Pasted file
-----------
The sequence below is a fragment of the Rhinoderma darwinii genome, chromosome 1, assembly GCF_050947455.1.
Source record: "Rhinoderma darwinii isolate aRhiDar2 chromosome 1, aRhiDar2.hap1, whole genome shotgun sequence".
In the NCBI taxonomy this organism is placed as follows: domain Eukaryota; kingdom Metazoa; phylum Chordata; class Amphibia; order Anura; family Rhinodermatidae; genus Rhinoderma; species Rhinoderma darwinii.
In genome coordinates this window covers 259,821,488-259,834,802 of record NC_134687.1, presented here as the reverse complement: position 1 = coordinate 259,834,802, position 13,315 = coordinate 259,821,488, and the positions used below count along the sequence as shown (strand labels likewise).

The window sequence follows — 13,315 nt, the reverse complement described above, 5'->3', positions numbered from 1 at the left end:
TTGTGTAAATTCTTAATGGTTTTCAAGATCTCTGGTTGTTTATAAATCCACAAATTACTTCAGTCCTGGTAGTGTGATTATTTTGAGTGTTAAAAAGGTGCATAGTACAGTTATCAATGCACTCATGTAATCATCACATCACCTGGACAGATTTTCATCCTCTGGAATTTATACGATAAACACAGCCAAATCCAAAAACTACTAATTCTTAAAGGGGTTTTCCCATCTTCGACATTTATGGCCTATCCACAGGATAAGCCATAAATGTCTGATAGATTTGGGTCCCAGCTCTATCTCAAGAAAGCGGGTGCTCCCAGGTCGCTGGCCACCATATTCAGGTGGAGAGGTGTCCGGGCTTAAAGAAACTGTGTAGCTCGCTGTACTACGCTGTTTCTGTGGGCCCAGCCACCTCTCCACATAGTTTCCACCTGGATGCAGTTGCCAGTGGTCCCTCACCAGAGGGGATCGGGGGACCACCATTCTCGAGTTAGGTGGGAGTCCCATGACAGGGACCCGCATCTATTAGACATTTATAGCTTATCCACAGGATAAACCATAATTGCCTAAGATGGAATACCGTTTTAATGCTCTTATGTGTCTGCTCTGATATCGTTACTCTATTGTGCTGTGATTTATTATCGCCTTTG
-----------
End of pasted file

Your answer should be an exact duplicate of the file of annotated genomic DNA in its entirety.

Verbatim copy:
The sequence below is a fragment of the Rhinoderma darwinii genome, chromosome 1, assembly GCF_050947455.1.
Source record: "Rhinoderma darwinii isolate aRhiDar2 chromosome 1, aRhiDar2.hap1, whole genome shotgun sequence".
In the NCBI taxonomy this organism is placed as follows: domain Eukaryota; kingdom Metazoa; phylum Chordata; class Amphibia; order Anura; family Rhinodermatidae; genus Rhinoderma; species Rhinoderma darwinii.
In genome coordinates this window covers 259,821,488-259,834,802 of record NC_134687.1, presented here as the reverse complement: position 1 = coordinate 259,834,802, position 13,315 = coordinate 259,821,488, and the positions used below count along the sequence as shown (strand labels likewise).

The window sequence follows — 13,315 nt, the reverse complement described above, 5'->3', positions numbered from 1 at the left end:
TTGTGTAAATTCTTAATGGTTTTCAAGATCTCTGGTTGTTTATAAATCCACAAATTACTTCAGTCCTGGTAGTGTGATTATTTTGAGTGTTAAAAAGGTGCATAGTACAGTTATCAATGCACTCATGTAATCATCACATCACCTGGACAGATTTTCATCCTCTGGAATTTATACGATAAACACAGCCAAATCCAAAAACTACTAATTCTTAAAGGGGTTTTCCCATCTTCGACATTTATGGCCTATCCACAGGATAAGCCATAAATGTCTGATAGATTTGGGTCCCAGCTCTATCTCAAGAAAGCGGGTGCTCCCAGGTCGCTGGCCACCATATTCAGGTGGAGAGGTGTCCGGGCTTAAAGAAACTGTGTAGCTCGCTGTACTACGCTGTTTCTGTGGGCCCAGCCACCTCTCCACATAGTTTCCACCTGGATGCAGTTGCCAGTGGTCCCTCACCAGAGGGGATCGGGGGACCACCATTCTCGAGTTAGGTGGGAGTCCCATGACAGGGACCCGCATCTATTAGACATTTATAGCTTATCCACAGGATAAACCATAATTGCCTAAGATGGAATACCGTTTTAATGCTCTTATGTGTCTGCTCTGATATCGTTACTCTATTGTGCTGTGATTTATTATCGCCTTTG